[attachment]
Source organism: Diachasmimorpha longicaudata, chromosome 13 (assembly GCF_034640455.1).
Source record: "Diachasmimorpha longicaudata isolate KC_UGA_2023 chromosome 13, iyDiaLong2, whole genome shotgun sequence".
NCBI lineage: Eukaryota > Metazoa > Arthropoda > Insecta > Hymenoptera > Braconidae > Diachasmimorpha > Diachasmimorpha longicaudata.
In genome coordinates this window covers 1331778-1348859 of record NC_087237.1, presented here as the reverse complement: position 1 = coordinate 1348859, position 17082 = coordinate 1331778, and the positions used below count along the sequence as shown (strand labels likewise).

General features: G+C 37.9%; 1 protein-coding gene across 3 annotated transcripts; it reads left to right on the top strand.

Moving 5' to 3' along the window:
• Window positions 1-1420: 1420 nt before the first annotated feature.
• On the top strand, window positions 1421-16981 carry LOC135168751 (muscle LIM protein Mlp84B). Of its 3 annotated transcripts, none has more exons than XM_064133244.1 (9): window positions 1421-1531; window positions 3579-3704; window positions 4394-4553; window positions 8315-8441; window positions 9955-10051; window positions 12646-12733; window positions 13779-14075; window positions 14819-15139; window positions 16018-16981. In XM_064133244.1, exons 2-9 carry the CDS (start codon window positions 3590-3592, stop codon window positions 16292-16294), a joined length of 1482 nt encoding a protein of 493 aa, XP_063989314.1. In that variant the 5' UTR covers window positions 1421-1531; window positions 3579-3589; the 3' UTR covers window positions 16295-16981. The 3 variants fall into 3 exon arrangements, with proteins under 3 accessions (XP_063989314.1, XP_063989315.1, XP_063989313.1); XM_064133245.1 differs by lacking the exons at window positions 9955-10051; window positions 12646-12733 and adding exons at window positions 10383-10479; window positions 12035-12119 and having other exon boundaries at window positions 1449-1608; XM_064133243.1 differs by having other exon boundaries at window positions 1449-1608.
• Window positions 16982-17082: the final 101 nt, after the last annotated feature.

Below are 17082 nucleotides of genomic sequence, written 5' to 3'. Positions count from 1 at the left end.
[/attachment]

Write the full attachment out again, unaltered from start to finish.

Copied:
Source organism: Diachasmimorpha longicaudata, chromosome 13 (assembly GCF_034640455.1).
Source record: "Diachasmimorpha longicaudata isolate KC_UGA_2023 chromosome 13, iyDiaLong2, whole genome shotgun sequence".
NCBI lineage: Eukaryota > Metazoa > Arthropoda > Insecta > Hymenoptera > Braconidae > Diachasmimorpha > Diachasmimorpha longicaudata.
In genome coordinates this window covers 1331778-1348859 of record NC_087237.1, presented here as the reverse complement: position 1 = coordinate 1348859, position 17082 = coordinate 1331778, and the positions used below count along the sequence as shown (strand labels likewise).

General features: G+C 37.9%; 1 protein-coding gene across 3 annotated transcripts; it reads left to right on the top strand.

Moving 5' to 3' along the window:
• Window positions 1-1420: 1420 nt before the first annotated feature.
• On the top strand, window positions 1421-16981 carry LOC135168751 (muscle LIM protein Mlp84B). Of its 3 annotated transcripts, none has more exons than XM_064133244.1 (9): window positions 1421-1531; window positions 3579-3704; window positions 4394-4553; window positions 8315-8441; window positions 9955-10051; window positions 12646-12733; window positions 13779-14075; window positions 14819-15139; window positions 16018-16981. In XM_064133244.1, exons 2-9 carry the CDS (start codon window positions 3590-3592, stop codon window positions 16292-16294), a joined length of 1482 nt encoding a protein of 493 aa, XP_063989314.1. In that variant the 5' UTR covers window positions 1421-1531; window positions 3579-3589; the 3' UTR covers window positions 16295-16981. The 3 variants fall into 3 exon arrangements, with proteins under 3 accessions (XP_063989314.1, XP_063989315.1, XP_063989313.1); XM_064133245.1 differs by lacking the exons at window positions 9955-10051; window positions 12646-12733 and adding exons at window positions 10383-10479; window positions 12035-12119 and having other exon boundaries at window positions 1449-1608; XM_064133243.1 differs by having other exon boundaries at window positions 1449-1608.
• Window positions 16982-17082: the final 101 nt, after the last annotated feature.

Below are 17082 nucleotides of genomic sequence, written 5' to 3'. Positions count from 1 at the left end.